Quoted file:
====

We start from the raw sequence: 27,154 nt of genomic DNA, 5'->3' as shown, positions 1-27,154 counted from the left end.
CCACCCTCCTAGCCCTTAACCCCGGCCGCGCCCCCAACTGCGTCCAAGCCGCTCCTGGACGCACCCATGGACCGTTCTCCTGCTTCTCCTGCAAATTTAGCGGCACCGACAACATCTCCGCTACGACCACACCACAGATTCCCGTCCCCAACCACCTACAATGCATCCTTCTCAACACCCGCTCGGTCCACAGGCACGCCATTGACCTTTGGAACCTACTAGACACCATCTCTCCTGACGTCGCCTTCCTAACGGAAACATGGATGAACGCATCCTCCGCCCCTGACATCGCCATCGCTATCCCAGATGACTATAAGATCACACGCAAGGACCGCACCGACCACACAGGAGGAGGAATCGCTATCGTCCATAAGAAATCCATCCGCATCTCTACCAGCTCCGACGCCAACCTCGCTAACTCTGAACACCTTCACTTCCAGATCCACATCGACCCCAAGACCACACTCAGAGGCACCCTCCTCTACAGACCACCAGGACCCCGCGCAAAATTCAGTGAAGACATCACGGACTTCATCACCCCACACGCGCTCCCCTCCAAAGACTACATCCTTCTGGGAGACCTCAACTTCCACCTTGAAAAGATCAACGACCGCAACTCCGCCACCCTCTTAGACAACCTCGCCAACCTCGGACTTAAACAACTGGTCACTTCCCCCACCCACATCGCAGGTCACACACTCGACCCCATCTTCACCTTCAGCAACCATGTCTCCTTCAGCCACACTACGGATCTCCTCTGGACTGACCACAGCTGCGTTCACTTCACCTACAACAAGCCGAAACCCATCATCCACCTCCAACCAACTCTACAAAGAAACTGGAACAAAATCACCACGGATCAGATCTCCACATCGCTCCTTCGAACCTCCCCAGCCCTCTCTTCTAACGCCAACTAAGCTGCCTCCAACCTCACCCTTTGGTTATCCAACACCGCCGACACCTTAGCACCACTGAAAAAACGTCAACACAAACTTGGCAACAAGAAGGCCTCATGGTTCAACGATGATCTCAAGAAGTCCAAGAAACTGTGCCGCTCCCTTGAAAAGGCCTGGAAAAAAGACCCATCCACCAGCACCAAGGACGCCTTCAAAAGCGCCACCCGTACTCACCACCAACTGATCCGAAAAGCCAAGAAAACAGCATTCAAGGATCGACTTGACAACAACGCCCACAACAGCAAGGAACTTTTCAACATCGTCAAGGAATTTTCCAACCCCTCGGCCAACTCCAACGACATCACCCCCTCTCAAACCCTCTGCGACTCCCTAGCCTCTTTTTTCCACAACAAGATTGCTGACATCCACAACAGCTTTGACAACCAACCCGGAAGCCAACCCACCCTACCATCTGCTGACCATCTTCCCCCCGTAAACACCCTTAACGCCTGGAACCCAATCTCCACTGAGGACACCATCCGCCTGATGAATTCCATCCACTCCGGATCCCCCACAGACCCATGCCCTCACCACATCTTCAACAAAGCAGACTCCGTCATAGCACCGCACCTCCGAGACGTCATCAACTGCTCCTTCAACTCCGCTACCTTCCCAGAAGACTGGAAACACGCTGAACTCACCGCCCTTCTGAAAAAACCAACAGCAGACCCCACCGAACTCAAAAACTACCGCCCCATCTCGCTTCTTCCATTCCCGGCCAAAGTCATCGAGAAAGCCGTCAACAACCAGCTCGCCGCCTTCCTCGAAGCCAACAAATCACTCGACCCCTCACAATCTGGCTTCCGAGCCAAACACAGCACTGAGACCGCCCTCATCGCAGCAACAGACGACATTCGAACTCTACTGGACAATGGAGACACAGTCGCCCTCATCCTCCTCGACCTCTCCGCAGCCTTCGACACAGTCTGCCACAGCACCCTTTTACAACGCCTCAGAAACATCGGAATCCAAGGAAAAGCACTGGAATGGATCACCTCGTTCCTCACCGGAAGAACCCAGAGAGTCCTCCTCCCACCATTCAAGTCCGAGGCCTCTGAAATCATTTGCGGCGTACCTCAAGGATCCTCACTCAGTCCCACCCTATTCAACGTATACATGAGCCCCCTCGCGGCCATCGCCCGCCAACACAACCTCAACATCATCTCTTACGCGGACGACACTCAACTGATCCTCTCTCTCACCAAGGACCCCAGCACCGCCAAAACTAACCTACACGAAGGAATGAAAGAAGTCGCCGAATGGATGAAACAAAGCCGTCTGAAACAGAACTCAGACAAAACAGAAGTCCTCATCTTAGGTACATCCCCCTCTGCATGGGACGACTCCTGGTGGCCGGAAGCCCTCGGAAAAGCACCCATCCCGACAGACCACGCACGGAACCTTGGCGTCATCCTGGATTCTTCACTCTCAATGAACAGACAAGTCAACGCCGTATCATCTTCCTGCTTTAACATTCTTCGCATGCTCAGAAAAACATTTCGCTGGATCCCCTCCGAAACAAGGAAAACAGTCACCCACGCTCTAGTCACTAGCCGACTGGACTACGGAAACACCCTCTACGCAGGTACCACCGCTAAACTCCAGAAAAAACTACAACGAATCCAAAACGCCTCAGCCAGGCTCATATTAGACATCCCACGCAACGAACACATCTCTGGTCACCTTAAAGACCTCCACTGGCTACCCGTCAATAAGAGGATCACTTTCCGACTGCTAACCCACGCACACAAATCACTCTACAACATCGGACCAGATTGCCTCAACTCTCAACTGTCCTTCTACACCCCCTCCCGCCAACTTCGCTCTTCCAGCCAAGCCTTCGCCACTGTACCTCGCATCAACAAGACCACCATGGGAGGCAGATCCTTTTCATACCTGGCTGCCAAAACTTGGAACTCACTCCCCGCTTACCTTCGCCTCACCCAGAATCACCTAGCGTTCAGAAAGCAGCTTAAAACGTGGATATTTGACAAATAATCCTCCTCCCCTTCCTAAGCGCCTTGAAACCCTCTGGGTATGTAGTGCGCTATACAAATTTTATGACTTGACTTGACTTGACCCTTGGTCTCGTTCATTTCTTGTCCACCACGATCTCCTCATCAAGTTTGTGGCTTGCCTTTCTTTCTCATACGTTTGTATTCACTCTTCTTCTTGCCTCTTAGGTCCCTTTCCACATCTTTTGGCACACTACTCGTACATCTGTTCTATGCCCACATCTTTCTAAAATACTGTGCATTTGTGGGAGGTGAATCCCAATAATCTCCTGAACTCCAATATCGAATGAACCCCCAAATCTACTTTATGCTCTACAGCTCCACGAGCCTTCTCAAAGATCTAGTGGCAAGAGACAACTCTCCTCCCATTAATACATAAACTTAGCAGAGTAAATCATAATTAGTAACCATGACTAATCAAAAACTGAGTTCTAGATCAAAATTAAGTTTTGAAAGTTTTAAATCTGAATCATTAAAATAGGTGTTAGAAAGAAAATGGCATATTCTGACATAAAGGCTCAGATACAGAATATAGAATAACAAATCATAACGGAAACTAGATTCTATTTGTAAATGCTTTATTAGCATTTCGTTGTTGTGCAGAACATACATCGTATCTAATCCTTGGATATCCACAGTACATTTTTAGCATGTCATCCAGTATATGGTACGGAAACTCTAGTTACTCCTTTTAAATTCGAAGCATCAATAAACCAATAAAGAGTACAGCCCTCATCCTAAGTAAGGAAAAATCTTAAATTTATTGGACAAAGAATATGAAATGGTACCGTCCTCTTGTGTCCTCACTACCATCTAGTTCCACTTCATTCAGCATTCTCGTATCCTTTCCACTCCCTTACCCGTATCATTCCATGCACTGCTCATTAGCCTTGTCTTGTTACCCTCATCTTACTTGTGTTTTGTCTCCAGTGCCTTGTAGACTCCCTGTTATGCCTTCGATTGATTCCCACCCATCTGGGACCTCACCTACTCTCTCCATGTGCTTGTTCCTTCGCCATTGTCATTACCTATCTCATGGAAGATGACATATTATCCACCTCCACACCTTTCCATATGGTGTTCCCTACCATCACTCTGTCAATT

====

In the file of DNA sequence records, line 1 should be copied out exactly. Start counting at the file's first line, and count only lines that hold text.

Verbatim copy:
We start from the raw sequence: 27,154 nt of genomic DNA, 5'->3' as shown, positions 1-27,154 counted from the left end.